Windows Program for Compound Gear and Orrery Calculations

This is a first public release of a Windows program for calculating compound gears (2 pair of gears) in “normal” or epicyclic arrangement. It also fully or partially automates Orrery calculations and has presets for various solar system periods, which can be modified and added to by editing the PeriodData.xml file. It allows the tolerance and min/max gear sizes to be specified as well as having various customisable presets, e.g. to only use Meccano or Lego gear sizes.

It is not fully tested and must not be distributed in its present form; it may only be downloaded from here. When it is a little more improved I will post source code and intend to permit distribution eventually. i.e. I’m only granting you a licence to use it yourself at present; a liberal Open Source licence will happen eventually.

It is written in C# and anyone interested in working on the code should contact me.

Download: Compound Gear Calculator Installer (Windows MSI, 380Kb)

If you use it, please provide feedback.

8 thoughts on “Windows Program for Compound Gear and Orrery Calculations

  1. I have a spread sheet to work out gear ratios using continuous fractions.
    This has been used to calculate gears required to
    drive an orrery with good accurate results.
    If you wish to peruse, E’mail me “m dot shuter at ntlworld dot com” .
    Regards,
    Mike Shuter.

  2. Tried to install on windows 7 x64 but recived this error:

    Problem signature:
    Problem Event Name: CLR20r3
    Problem Signature 01: compoundgearcalculator.exe
    Problem Signature 02: 1.0.0.0
    Problem Signature 03: 4ad0ff3f
    Problem Signature 04: System
    Problem Signature 05: 2.0.0.0
    Problem Signature 06: 4a275e12
    Problem Signature 07: 38a9
    Problem Signature 08: 116
    Problem Signature 09: System.Security.Security
    OS Version: 6.1.7600.2.0.0.256.1
    Locale ID: 1033

  3. OK – I failed to mention I built this on XP. I’m not surprised its barfing on Win7 (and I guess the same for Vista) but I don’t have a solution.

  4. I had no problem installing it on Win7 64-bit. I have seen System.Security.Security problems running/installing .net applications from a shared drive which is possibly what Martin was doing.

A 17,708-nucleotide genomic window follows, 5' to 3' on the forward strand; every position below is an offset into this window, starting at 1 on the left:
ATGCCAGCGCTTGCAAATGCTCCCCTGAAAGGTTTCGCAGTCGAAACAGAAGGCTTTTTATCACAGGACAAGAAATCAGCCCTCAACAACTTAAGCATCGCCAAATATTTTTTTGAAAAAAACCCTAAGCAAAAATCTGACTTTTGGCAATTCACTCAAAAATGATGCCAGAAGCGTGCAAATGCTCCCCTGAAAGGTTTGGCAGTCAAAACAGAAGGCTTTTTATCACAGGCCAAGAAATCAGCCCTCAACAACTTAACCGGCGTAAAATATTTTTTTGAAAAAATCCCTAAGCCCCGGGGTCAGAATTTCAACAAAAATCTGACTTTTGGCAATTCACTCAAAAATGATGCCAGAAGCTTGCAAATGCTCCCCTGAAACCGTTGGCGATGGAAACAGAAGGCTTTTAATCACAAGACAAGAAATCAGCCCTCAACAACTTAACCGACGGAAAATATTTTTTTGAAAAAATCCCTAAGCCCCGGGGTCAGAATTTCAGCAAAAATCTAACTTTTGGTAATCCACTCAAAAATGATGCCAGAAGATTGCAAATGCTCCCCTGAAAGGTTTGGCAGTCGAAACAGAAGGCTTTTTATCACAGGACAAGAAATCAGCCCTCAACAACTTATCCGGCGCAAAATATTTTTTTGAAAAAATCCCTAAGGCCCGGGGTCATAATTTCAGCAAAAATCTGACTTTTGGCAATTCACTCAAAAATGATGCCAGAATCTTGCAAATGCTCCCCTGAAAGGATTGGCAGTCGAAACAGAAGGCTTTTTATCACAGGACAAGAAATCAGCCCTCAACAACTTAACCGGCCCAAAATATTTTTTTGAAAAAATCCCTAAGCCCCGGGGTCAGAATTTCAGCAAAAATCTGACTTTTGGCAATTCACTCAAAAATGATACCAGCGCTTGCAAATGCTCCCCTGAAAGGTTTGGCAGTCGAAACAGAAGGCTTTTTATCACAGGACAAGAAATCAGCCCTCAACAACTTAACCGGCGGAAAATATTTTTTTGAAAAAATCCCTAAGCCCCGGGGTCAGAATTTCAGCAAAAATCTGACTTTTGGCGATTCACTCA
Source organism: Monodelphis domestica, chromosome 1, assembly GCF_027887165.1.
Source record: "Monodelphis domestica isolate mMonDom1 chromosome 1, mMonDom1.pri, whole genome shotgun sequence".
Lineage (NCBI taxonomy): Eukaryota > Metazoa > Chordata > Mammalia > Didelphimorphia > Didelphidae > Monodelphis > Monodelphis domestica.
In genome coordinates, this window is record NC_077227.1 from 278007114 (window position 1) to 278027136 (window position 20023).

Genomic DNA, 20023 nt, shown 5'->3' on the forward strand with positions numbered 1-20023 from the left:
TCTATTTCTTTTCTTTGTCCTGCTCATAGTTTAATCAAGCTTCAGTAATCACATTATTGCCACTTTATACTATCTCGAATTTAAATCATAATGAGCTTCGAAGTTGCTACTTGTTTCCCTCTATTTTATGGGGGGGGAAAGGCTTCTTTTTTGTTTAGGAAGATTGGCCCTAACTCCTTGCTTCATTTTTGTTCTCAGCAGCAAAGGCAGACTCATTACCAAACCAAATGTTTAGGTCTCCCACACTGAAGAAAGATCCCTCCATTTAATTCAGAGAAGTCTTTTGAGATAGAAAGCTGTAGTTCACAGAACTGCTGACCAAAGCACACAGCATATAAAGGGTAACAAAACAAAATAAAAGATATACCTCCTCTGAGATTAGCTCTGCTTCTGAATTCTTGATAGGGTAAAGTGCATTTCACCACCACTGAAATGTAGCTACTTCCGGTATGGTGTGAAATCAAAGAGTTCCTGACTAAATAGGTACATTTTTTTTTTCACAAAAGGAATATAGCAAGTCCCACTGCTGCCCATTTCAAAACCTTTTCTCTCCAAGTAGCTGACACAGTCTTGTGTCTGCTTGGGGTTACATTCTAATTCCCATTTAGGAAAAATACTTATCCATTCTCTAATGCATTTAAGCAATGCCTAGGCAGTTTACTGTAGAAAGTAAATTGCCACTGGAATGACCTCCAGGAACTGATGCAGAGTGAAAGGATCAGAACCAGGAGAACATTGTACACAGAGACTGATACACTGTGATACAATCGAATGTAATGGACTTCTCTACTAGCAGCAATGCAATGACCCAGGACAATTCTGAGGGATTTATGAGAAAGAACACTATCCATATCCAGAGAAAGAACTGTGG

Thanks for making and sharing this application. I am starting work on an orrery and this is very helpful. Have you made any more progress on yours? I would love to see any plans you have since I have not found anything detailed. I have some ideas how I want to make it but don’t really know if they are realistic…

  5. Hi Rob. Thanks for the comment. No progress on mine… too many projects (ho ho) and I ended up in the classic “first make a tool” scenario (I want to design/build a stepper motor drive for the rotary table to help keep me sane cutting numerous teeth).

    First off I was going to have a go at a variant on the Ferguson’s Orrery, similar to the one by Coote and Donelly (see my “looking for plans” post).

  6. Hope I can get this to work (probably at home under WINE)…. my situation with the first build a tool thing is to build a hobbing conversion for my Myford :-)… trhink I have that sketched out though….

    chrisc

  7. Thanks for the comment Chris. On my wish list is a port to Mono for Windows/Linux cross-platform. TBH this is quite a long way down the list, but as I’ve recently moved over to ubuntu linux on my work laptop, it seems rude not to play about with Mono.

    I haven’t tried under WINE so I’d be glad to hear your tale…

    Cheers, Adam

  8. Hi there,

    My name is Tania Chumaira, a postgrad student in The Bartlett School of Architecture, UCL.
    I wonder if you could share the way you use this software. I am currently majoring Interactive Architecture which explores many different devices. I am now working on laser project by using the galvanometer motor and will apply the mechanism of orrery for the configuration of laser and the galvanometer motor. You can see the experiment in my vimeo channel.

    I am looking forward to hear from you soon.

    Thanks,

    Tania

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